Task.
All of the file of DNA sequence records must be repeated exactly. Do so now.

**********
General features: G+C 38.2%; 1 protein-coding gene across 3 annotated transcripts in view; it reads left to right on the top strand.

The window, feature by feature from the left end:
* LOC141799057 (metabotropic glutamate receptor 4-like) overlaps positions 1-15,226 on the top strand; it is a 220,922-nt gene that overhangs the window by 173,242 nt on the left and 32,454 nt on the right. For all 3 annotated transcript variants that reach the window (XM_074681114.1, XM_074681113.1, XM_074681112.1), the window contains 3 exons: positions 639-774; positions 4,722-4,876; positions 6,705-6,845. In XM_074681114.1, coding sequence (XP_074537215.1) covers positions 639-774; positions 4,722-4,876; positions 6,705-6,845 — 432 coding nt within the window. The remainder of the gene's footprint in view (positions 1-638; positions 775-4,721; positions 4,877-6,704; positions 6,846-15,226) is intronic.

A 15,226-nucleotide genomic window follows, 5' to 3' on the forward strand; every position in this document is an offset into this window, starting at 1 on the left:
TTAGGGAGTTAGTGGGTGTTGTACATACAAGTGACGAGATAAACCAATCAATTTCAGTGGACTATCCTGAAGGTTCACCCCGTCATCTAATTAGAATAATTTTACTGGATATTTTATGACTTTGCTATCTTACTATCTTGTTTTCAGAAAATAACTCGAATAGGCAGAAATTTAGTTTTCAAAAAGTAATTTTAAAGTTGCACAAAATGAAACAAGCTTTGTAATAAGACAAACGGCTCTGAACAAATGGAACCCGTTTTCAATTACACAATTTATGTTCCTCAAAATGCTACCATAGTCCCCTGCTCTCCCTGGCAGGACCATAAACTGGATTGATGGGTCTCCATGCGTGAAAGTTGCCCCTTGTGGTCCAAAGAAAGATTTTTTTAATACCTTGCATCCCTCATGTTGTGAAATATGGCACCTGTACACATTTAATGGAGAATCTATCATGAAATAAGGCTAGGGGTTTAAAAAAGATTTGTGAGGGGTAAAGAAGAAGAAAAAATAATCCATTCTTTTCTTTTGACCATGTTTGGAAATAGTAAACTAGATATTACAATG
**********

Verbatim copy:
General features: G+C 38.2%; 1 protein-coding gene across 3 annotated transcripts in view; it reads left to right on the top strand.

The window, feature by feature from the left end:
* LOC141799057 (metabotropic glutamate receptor 4-like) overlaps positions 1-15,226 on the top strand; it is a 220,922-nt gene that overhangs the window by 173,242 nt on the left and 32,454 nt on the right. For all 3 annotated transcript variants that reach the window (XM_074681114.1, XM_074681113.1, XM_074681112.1), the window contains 3 exons: positions 639-774; positions 4,722-4,876; positions 6,705-6,845. In XM_074681114.1, coding sequence (XP_074537215.1) covers positions 639-774; positions 4,722-4,876; positions 6,705-6,845 — 432 coding nt within the window. The remainder of the gene's footprint in view (positions 1-638; positions 775-4,721; positions 4,877-6,704; positions 6,846-15,226) is intronic.

A 15,226-nucleotide genomic window follows, 5' to 3' on the forward strand; every position in this document is an offset into this window, starting at 1 on the left:
TTAGGGAGTTAGTGGGTGTTGTACATACAAGTGACGAGATAAACCAATCAATTTCAGTGGACTATCCTGAAGGTTCACCCCGTCATCTAATTAGAATAATTTTACTGGATATTTTATGACTTTGCTATCTTACTATCTTGTTTTCAGAAAATAACTCGAATAGGCAGAAATTTAGTTTTCAAAAAGTAATTTTAAAGTTGCACAAAATGAAACAAGCTTTGTAATAAGACAAACGGCTCTGAACAAATGGAACCCGTTTTCAATTACACAATTTATGTTCCTCAAAATGCTACCATAGTCCCCTGCTCTCCCTGGCAGGACCATAAACTGGATTGATGGGTCTCCATGCGTGAAAGTTGCCCCTTGTGGTCCAAAGAAAGATTTTTTTAATACCTTGCATCCCTCATGTTGTGAAATATGGCACCTGTACACATTTAATGGAGAATCTATCATGAAATAAGGCTAGGGGTTTAAAAAAGATTTGTGAGGGGTAAAGAAGAAGAAAAAATAATCCATTCTTTTCTTTTGACCATGTTTGGAAATAGTAAACTAGATATTACAATG